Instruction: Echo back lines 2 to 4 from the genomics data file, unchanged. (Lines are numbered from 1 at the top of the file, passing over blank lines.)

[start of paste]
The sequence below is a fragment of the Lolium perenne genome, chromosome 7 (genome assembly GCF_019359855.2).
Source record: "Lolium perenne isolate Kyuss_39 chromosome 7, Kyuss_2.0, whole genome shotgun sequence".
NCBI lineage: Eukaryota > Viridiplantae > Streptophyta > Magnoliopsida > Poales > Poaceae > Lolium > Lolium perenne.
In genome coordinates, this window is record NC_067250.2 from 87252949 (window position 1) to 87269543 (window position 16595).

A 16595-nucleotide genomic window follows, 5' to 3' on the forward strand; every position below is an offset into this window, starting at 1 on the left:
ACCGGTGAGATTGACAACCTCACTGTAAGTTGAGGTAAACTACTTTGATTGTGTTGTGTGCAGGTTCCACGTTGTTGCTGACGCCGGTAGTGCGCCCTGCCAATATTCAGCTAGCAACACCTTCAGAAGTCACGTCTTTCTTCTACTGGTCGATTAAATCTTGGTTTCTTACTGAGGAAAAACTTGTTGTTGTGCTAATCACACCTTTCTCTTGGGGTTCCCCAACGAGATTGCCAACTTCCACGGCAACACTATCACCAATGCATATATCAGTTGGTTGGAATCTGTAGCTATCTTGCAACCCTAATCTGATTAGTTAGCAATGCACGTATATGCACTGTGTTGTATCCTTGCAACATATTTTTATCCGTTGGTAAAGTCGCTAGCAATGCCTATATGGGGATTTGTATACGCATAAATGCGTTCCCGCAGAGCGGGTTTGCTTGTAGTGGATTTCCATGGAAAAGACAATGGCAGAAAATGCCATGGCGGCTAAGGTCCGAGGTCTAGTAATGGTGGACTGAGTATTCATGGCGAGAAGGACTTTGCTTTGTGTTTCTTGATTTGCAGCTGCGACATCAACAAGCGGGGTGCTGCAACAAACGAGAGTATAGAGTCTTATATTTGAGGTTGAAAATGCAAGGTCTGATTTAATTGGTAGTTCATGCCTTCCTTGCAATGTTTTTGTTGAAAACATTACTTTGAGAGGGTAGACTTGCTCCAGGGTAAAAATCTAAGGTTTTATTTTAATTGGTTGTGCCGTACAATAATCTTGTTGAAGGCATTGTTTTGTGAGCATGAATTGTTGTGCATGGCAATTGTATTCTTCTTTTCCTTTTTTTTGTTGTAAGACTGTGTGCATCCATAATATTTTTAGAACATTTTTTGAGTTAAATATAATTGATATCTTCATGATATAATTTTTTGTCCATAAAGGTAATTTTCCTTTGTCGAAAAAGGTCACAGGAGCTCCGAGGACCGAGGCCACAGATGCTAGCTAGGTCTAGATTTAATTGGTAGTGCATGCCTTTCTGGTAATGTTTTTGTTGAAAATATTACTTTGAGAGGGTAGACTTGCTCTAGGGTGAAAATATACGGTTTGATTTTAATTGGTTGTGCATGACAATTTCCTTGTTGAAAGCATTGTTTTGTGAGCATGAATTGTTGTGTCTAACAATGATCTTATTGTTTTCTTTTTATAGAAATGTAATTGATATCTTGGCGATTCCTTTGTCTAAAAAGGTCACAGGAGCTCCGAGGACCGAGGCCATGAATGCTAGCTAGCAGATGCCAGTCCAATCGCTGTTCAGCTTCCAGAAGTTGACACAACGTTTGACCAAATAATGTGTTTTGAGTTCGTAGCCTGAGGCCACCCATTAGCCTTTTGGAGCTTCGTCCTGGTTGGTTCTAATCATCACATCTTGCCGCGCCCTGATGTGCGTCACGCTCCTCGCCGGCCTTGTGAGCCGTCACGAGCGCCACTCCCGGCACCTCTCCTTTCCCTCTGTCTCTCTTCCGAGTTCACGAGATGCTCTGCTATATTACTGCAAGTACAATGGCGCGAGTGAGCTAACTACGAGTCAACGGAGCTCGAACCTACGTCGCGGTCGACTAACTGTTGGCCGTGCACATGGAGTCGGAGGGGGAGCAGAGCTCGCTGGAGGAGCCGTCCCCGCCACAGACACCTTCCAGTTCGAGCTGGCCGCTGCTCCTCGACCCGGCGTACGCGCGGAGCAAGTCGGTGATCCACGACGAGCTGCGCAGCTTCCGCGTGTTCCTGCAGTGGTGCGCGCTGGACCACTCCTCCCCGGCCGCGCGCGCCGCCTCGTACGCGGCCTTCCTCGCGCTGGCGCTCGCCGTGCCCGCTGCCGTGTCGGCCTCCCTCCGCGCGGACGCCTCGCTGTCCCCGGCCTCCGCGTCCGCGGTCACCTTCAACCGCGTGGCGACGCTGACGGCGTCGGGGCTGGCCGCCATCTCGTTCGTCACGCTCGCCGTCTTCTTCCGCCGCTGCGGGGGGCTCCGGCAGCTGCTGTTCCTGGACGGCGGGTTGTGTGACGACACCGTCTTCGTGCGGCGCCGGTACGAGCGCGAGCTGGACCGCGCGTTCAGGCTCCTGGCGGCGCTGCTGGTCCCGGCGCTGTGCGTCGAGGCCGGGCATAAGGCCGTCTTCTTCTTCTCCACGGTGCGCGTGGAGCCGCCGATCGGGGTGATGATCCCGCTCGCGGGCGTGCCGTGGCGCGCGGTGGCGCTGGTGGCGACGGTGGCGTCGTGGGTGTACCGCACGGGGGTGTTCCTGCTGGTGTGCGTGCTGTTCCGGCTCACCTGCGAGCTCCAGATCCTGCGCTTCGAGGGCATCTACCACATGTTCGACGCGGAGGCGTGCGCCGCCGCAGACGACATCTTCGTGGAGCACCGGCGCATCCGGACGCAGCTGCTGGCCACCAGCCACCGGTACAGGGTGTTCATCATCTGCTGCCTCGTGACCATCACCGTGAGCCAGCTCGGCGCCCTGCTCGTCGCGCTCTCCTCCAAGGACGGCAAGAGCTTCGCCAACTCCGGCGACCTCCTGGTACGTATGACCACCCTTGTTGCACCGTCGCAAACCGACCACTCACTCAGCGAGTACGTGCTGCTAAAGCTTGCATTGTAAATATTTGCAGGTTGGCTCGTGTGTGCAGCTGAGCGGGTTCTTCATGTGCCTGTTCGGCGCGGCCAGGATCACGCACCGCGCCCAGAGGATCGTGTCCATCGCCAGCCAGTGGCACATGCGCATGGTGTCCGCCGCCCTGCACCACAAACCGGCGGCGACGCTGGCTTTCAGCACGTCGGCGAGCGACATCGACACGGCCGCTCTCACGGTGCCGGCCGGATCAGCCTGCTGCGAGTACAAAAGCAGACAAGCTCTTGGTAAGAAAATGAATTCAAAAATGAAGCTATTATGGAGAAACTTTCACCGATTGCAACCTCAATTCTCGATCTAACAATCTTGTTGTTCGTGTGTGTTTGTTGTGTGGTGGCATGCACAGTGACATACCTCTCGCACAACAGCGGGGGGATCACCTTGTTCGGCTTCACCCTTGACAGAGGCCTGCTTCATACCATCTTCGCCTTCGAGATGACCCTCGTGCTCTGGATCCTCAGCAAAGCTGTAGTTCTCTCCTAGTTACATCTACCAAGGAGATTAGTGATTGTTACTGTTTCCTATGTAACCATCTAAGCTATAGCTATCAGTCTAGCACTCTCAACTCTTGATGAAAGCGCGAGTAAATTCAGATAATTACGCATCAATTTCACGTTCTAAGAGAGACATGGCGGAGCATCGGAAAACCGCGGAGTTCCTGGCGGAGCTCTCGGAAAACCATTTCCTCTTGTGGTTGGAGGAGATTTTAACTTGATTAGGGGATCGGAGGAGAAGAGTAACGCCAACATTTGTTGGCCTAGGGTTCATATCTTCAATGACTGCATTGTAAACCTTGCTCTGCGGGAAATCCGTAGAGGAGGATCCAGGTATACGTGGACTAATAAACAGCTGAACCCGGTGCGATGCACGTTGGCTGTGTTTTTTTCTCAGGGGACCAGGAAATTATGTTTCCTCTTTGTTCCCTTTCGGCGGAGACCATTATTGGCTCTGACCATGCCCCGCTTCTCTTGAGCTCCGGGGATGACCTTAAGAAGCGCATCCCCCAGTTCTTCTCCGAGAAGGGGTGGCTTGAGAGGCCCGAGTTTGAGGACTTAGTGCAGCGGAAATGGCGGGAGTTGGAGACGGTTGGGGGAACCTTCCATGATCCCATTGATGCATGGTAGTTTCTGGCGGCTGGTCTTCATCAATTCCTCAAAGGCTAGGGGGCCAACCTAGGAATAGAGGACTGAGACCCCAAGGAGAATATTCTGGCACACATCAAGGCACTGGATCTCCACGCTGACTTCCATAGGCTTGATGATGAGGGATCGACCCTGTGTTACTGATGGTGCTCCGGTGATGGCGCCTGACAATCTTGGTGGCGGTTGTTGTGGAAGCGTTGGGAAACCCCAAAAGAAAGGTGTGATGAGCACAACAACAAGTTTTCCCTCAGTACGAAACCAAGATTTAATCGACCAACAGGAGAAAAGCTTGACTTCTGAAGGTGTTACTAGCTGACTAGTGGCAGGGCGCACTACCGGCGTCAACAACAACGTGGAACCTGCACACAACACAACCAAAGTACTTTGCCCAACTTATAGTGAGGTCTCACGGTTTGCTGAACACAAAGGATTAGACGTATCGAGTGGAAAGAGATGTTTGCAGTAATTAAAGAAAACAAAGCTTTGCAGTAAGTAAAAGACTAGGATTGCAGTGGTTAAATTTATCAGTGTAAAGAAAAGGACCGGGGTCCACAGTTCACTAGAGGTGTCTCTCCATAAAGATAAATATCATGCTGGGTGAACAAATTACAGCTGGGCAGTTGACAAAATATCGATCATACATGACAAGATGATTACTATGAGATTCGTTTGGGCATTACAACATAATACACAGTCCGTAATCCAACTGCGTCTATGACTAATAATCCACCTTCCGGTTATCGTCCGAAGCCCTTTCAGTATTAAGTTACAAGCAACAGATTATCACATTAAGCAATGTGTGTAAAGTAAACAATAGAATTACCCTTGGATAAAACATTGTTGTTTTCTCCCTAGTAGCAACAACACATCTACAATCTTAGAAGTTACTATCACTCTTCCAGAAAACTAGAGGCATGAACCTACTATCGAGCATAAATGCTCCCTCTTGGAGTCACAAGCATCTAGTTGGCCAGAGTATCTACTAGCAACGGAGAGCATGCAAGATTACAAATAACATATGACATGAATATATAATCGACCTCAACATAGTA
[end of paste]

Source record: "Lolium perenne isolate Kyuss_39 chromosome 7, Kyuss_2.0, whole genome shotgun sequence".
NCBI lineage: Eukaryota > Viridiplantae > Streptophyta > Magnoliopsida > Poales > Poaceae > Lolium > Lolium perenne.
In genome coordinates, this window is record NC_067250.2 from 87252949 (window position 1) to 87269543 (window position 16595).